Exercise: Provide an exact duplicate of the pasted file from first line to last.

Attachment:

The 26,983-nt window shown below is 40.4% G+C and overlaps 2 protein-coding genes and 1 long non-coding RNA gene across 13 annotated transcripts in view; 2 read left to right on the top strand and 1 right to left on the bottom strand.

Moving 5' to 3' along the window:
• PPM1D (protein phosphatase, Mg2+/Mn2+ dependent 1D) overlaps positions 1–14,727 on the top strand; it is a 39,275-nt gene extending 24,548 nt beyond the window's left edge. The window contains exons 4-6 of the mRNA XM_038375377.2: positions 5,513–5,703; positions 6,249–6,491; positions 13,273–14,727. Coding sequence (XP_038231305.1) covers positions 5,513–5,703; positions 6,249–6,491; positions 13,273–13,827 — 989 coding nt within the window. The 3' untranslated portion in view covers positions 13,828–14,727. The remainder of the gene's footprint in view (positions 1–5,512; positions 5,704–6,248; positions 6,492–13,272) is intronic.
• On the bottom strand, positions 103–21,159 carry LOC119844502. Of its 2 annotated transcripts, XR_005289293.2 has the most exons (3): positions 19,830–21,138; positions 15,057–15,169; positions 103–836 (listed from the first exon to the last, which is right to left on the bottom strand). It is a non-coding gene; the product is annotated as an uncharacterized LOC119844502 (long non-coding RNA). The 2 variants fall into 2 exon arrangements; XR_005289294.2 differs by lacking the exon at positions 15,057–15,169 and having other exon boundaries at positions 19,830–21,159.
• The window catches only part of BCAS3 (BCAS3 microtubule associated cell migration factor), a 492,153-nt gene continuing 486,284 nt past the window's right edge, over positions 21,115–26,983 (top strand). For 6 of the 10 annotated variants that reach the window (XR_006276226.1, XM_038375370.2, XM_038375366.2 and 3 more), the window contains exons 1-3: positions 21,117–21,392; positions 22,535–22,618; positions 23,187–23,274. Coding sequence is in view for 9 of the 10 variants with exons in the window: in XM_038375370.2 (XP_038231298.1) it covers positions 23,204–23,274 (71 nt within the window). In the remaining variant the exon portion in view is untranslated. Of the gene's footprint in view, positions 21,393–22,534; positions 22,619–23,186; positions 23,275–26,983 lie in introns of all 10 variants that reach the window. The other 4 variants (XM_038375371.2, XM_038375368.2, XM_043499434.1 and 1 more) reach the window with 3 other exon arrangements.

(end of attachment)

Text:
The 26,983-nt window shown below is 40.4% G+C and overlaps 2 protein-coding genes and 1 long non-coding RNA gene across 13 annotated transcripts in view; 2 read left to right on the top strand and 1 right to left on the bottom strand.

Moving 5' to 3' along the window:
• PPM1D (protein phosphatase, Mg2+/Mn2+ dependent 1D) overlaps positions 1–14,727 on the top strand; it is a 39,275-nt gene extending 24,548 nt beyond the window's left edge. The window contains exons 4-6 of the mRNA XM_038375377.2: positions 5,513–5,703; positions 6,249–6,491; positions 13,273–14,727. Coding sequence (XP_038231305.1) covers positions 5,513–5,703; positions 6,249–6,491; positions 13,273–13,827 — 989 coding nt within the window. The 3' untranslated portion in view covers positions 13,828–14,727. The remainder of the gene's footprint in view (positions 1–5,512; positions 5,704–6,248; positions 6,492–13,272) is intronic.
• On the bottom strand, positions 103–21,159 carry LOC119844502. Of its 2 annotated transcripts, XR_005289293.2 has the most exons (3): positions 19,830–21,138; positions 15,057–15,169; positions 103–836 (listed from the first exon to the last, which is right to left on the bottom strand). It is a non-coding gene; the product is annotated as an uncharacterized LOC119844502 (long non-coding RNA). The 2 variants fall into 2 exon arrangements; XR_005289294.2 differs by lacking the exon at positions 15,057–15,169 and having other exon boundaries at positions 19,830–21,159.
• The window catches only part of BCAS3 (BCAS3 microtubule associated cell migration factor), a 492,153-nt gene continuing 486,284 nt past the window's right edge, over positions 21,115–26,983 (top strand). For 6 of the 10 annotated variants that reach the window (XR_006276226.1, XM_038375370.2, XM_038375366.2 and 3 more), the window contains exons 1-3: positions 21,117–21,392; positions 22,535–22,618; positions 23,187–23,274. Coding sequence is in view for 9 of the 10 variants with exons in the window: in XM_038375370.2 (XP_038231298.1) it covers positions 23,204–23,274 (71 nt within the window). In the remaining variant the exon portion in view is untranslated. Of the gene's footprint in view, positions 21,393–22,534; positions 22,619–23,186; positions 23,275–26,983 lie in introns of all 10 variants that reach the window. The other 4 variants (XM_038375371.2, XM_038375368.2, XM_043499434.1 and 1 more) reach the window with 3 other exon arrangements.